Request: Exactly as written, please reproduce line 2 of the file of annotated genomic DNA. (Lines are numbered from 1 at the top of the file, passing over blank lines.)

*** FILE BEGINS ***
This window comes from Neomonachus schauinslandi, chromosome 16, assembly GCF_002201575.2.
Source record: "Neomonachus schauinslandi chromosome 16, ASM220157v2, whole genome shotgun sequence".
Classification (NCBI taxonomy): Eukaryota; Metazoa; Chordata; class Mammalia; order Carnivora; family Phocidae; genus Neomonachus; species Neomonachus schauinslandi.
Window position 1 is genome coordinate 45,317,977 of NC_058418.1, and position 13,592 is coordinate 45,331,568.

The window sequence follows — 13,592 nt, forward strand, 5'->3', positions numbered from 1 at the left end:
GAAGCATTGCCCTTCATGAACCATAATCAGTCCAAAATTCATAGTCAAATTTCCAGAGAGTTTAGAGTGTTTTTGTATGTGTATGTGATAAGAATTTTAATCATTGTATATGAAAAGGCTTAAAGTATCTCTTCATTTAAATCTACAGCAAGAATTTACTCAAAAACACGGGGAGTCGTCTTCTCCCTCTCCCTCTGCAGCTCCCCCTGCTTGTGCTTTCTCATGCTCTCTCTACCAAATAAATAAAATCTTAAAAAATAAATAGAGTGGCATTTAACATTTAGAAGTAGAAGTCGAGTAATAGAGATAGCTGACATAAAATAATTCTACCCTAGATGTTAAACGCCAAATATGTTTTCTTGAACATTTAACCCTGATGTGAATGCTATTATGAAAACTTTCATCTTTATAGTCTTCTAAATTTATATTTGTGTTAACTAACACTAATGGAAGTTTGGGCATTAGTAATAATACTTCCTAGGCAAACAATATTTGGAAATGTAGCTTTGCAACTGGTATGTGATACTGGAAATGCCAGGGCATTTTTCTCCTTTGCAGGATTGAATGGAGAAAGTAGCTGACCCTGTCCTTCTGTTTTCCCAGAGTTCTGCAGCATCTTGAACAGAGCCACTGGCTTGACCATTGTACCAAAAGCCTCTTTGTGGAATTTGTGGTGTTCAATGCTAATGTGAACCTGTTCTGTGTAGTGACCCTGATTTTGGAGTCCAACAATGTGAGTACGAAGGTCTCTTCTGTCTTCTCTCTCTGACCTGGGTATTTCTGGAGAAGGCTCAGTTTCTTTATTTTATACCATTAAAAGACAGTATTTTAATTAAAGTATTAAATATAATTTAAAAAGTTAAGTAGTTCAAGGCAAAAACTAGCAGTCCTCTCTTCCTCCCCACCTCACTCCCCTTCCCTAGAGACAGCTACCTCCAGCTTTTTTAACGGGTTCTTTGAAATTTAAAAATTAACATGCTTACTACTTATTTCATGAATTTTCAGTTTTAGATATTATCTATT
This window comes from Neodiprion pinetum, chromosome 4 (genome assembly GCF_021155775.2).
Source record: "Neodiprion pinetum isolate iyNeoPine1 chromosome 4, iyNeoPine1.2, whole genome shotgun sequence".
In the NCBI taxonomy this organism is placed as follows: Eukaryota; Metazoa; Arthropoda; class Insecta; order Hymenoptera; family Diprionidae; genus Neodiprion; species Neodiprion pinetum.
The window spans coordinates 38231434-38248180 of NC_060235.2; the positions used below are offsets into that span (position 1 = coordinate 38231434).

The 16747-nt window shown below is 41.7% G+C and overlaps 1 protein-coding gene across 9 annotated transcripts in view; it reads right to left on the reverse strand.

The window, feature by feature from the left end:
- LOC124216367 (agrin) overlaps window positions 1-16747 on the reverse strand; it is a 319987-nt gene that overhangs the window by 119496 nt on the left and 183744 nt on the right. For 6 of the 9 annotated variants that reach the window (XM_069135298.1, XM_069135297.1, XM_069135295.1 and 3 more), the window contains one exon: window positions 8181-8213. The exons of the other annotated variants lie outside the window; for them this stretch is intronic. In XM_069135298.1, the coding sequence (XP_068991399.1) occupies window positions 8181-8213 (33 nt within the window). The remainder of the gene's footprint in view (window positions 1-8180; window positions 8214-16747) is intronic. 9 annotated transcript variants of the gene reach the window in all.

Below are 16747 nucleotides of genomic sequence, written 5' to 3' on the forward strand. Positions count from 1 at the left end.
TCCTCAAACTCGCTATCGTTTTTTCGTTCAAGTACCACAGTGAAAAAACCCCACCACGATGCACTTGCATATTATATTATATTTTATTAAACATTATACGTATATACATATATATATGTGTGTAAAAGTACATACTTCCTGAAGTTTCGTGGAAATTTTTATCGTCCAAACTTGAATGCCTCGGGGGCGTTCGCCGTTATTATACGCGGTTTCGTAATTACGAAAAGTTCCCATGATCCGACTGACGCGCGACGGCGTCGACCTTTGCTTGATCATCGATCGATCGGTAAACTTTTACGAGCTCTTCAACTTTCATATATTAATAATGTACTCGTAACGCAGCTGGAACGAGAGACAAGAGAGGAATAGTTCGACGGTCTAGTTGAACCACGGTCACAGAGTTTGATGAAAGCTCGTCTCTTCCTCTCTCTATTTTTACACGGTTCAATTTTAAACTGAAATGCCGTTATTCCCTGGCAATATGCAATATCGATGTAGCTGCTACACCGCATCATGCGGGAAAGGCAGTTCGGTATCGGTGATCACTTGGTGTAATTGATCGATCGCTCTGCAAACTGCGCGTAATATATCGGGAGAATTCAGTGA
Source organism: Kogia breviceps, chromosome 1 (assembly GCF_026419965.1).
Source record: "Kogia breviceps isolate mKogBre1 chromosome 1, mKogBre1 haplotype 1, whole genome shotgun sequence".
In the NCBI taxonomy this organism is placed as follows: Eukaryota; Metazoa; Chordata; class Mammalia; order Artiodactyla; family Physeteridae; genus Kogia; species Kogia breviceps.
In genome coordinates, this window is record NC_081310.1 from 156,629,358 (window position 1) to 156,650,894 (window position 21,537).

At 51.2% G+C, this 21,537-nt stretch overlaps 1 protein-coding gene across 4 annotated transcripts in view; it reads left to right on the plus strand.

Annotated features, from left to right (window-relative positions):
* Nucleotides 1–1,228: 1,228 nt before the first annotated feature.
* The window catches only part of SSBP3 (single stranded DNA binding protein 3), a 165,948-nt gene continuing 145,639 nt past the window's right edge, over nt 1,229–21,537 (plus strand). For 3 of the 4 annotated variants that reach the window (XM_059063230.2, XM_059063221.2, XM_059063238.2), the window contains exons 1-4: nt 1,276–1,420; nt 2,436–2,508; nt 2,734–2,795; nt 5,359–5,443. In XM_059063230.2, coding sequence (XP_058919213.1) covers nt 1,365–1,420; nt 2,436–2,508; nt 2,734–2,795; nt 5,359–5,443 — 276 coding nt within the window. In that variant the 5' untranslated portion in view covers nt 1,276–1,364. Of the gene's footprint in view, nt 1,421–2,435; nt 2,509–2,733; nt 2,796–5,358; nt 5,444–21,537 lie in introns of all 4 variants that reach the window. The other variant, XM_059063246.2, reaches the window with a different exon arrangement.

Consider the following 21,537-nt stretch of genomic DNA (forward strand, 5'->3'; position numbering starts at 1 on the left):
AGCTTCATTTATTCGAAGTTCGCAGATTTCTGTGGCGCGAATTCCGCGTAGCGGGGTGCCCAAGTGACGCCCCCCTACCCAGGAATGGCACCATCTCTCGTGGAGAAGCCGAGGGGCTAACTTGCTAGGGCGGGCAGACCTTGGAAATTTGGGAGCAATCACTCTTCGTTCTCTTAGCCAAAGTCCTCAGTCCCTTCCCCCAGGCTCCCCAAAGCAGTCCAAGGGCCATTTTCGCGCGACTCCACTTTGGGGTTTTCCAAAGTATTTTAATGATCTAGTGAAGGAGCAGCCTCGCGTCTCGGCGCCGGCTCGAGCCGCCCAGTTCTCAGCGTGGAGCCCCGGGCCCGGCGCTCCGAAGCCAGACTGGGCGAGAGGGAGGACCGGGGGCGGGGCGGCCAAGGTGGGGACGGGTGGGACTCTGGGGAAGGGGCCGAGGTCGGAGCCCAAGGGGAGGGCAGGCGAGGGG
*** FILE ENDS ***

Source record: "Neomonachus schauinslandi chromosome 16, ASM220157v2, whole genome shotgun sequence".